Table 1: Recommended Antibiotic Treatment and Post Exposure Prophylaxis by Age Group[A]

Age groupClarithromycin[B]Azithromycin[B]ErythromycinCo-trimoxazole[B,D]
Neonates (<1 month)Preferred in neonates 7.5 mg/kg twice a day for 7 days10 mg/kg once a day for 3 daysNot recommended due to association with hypertrophic pyloric stenosisNot licensed for infants below 6 weeks
Infants (1 month–12 months) and children (>12 months)1 month to 11 years:1 to 6 months:10 mg/kg once a day for 3 days1 to 23 months:

125 mg every 6 hours for 7 days[C]

6 weeks to 5 months:

120 mg twice a day for 7 days

Under 8 kgs

7.5 mg/ kg twice a day for 7 days

> 6 months: 10 mg/kg (max 500 mg) once a day for 3 days2 to 7 years:

250 mg every 6 hours for 7 days[C]

6 months to 5 years:

240 mg twice a day for 7 days

8–11 kg

62.5 mg twice a day for 7 days

 8 to 17 years:

500 mg every 6 hours for 7 days[C]

6 to 11 years: 480 mg twice a day for 7 days
12–19 kg

125 mg twice a day for 7 days

  12 to 17 years: 960 mg twice a day for 7 days
20–29 kg

187.5 mg twice a day for 7 days

30–40 kg

250 mg twice a day for 7 days

12 to 17 years: 500 mg twice a day for 7 days   
Adults500 mg twice a day for 7 days500 mg once a day for 3 days500 mg every 6 hours for 7 days[C]960 mg twice a day for 7 days
Pregnant women[E]Not recommendedNot recommendedPreferred antibiotic—not known to be harmfulContraindicated in pregnancy
[A] The above information has been taken from BNF 75 (March 2018) and BNF for Children 2017–2018. The recommendation to use azithromycin for infants less than six months of age is based on advice from experts on the Pertussis Guidelines Group and Centers for Disease Control and Prevention (CDC) Guidelines. Azithromycin and co-trimoxazole doses are extrapolated from treatment of respiratory tract infections 

[B] Please note that the doses for treatment and prophylaxis are the same

[C] Doses can be doubled in severe infections

[D] Consider if macrolides contraindicated or not tolerated

[E] For pregnant contacts, a risk assessment would need to be done to looks at the risk and benefits of antibiotic therapy/prophylaxis. The aim of treating/prophylaxing women in pregnancy is to prevent transmission to the newborn infant, and should be considered in those who have not received a pertussis containing vaccine more than one week and less than five years prior. Where possible, pregnant women should begin treatment at least three days prior to delivery.

Contact Management

  • Management of contacts should proceed for all clinically suspected, epidemiologically linked and laboratory confirmed cases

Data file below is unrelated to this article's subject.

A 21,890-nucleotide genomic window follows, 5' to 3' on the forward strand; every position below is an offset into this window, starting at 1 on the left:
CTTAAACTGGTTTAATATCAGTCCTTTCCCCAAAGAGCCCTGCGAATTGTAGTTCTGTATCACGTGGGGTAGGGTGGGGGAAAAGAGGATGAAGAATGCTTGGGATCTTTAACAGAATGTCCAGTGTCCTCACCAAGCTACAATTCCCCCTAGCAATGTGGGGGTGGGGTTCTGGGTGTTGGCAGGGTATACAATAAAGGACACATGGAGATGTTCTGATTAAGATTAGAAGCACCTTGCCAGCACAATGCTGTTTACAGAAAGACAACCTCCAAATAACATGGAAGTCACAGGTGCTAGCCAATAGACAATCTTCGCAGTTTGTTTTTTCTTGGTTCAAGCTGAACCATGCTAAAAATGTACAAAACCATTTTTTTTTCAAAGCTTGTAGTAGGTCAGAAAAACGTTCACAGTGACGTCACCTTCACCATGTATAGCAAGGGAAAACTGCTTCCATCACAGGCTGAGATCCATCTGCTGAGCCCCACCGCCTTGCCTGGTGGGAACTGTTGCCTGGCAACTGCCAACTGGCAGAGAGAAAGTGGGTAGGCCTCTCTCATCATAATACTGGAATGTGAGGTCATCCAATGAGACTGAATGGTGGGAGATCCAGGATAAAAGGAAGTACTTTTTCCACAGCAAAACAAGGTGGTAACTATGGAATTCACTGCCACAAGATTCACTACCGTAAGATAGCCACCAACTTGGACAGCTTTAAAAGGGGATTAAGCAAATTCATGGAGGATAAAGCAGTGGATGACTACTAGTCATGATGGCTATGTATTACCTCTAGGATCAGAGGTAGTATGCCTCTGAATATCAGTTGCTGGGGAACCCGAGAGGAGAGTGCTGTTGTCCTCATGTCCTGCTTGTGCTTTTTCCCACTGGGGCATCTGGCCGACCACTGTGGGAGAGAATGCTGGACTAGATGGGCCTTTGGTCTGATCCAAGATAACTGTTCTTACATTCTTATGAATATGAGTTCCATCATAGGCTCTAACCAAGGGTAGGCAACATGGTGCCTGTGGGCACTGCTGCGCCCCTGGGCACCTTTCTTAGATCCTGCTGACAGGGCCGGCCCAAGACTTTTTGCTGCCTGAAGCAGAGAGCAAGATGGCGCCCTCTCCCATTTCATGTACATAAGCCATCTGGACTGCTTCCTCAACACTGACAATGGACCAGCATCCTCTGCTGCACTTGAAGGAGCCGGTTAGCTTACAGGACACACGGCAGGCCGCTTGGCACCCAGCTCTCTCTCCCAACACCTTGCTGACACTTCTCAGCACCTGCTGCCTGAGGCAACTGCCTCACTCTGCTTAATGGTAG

Definition of Close Contacts

  • Family members or people living in the same household are considered close ‘household contacts’. Contacts in institutional settings with an overnight stay in the same room, e.g. boarding school dormitories, during the infectious period should also be considered close contacts. Other types of contact, eg contact at work or school, would generally not be considered close contact although each situation would need to be assessed on an individual basis where vulnerable contacts are involved. For the definition of a significant exposure in a healthcare setting, please refer to PHE Guidelines for the Public Health Management of Pertussis Incidents in Healthcare Settings
  • Definition of contacts considered as priority groups for public health action These include individuals who are themselves at increased risk of complications following pertussis (Group 1) as well as those at risk of transmitting the infection to others at risk of severe disease (Group 2)
  • Contacts of parapertussis do not require public health action

Group 1

  • Individuals at increased risk of severe complications (‘vulnerable’):
    • unimmunised infants (born after 32 weeks) less than 2 months of age whose mothers did not receive pertussis vaccine after 16 weeks of pregnancy and at least 2 weeks prior to delivery
    • unimmunised infants (born < 32 weeks) less than 2 months of age regardless of maternal vaccine status
    • unimmunised and partially immunised infants (less than 3 doses of vaccine) aged 2 months and above regardless of maternal vaccine status

Group 2

  • Individuals at increased risk of transmitting to ‘vulnerable’ individuals in ‘group 1’ who have not received a pertussis containing vaccine more than 1 week and less than 5 years ago:
    • a) pregnant women (>32 weeks gestation)
    • b) healthcare workers working with infants and pregnant women
    • c) people whose work involves regular, close or prolonged contact with infants too young to be fully vaccinated
    • d) people who share a household with an infant too young to be fully vaccinated

Exclusion of Contacts

  • Exclusion for asymptomatic contacts is NOT required

Chemoprophylaxis of Contacts

  • Given the limited benefit of chemoprophylaxis, antibiotic prophylaxis should only be offered to close contacts when both of the following conditions apply:
    • onset of disease in the index case is within the preceding 21 days AND
    • there is a close contact in one of the priority groups as defined above
  • Where both these conditions are met, ALL close contacts of a confirmed case (regardless of age and previous immunisation history) should be offered chemoprophylaxis. The dose of antibiotics for use as chemoprophylaxis is the same as for the treatment of cases (see Table 1). Chemoprophylaxis is NOT required where there are no close contacts in the priority groups defined above, or for healthy contacts

Special Situations

  • Please see full guideline for further details on special situations (e.g. healthcare settings, and nursery and school settings)